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A Shotgun is a weapon designed chiefly to fire rounds loaded with multiple small metal projectiles at once. This makes them devastating and ruinous at close range but gives them a very short effective distance. Shotguns generally fall into numerous classes, including pump-action; lever-action; break-open; bolt-action; semi-auto and even fully automatic models. Other types of ammunition have been adapted and manufactured for them, including solid slugs, sub-caliber saboted projectiles, flechettes, and a slew of 'less-lethal' rounds loaded with rubber projectiles or chemical projectiles.
A Pump-action shotgun mainly features spent shells being extracted and fresh ones being chambered via mechanical cycling, as opposed to a break action. The weapon has a single barrel above a tube magazine into which shells are inserted. New shells are chambered by pulling a pump handle (often called the fore-end) attached to the tube magazine toward the user, then pushing it back into place to chamber the cartridge. However, there are magazine-fed pump shotguns such as the NOR982 which chamber new shells from a box magazine.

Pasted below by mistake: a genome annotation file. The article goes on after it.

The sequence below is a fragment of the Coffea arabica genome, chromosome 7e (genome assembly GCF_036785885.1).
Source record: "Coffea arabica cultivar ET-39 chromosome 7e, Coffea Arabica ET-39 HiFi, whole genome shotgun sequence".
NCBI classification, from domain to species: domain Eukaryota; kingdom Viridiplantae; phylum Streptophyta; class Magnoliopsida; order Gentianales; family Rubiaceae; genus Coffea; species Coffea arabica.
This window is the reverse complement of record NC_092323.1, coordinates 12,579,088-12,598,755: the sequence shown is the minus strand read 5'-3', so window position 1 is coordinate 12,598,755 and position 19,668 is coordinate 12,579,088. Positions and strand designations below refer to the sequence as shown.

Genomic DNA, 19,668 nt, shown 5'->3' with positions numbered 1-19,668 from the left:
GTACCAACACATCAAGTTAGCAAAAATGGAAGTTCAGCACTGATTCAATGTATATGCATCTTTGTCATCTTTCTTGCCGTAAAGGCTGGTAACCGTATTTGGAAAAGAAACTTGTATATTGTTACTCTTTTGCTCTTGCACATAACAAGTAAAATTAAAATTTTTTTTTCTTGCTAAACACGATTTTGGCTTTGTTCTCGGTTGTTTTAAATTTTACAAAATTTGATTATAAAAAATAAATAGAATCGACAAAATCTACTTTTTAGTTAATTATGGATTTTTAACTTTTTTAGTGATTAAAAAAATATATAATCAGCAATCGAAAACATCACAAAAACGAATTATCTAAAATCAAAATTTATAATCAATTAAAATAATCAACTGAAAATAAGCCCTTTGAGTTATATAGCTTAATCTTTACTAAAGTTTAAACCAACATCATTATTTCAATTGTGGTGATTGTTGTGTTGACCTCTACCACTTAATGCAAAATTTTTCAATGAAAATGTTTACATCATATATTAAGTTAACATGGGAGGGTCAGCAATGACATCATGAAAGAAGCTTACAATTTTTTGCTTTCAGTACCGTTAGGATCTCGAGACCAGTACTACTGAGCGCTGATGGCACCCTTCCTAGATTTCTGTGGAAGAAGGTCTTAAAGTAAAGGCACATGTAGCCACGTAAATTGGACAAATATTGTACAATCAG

A semi-automatic shotgun is one that is able to fire a cartridge after every trigger squeeze, without any manual chambering of another round being required. The weapon uses the force of the gas (created by the accelerated burning of the propellant) not just to propel the wadding which pushes the shot down the barrel, but also to cycle the action, eject the empty shell and load another round.
An Automatic Shotgun uses some of the energy of each shot to automatically cycle the action and load a new round. It will fire repeatedly until the trigger is released or ammunition runs out. Automatic shotguns have a very limited range, but provide tremendous firepower at close range.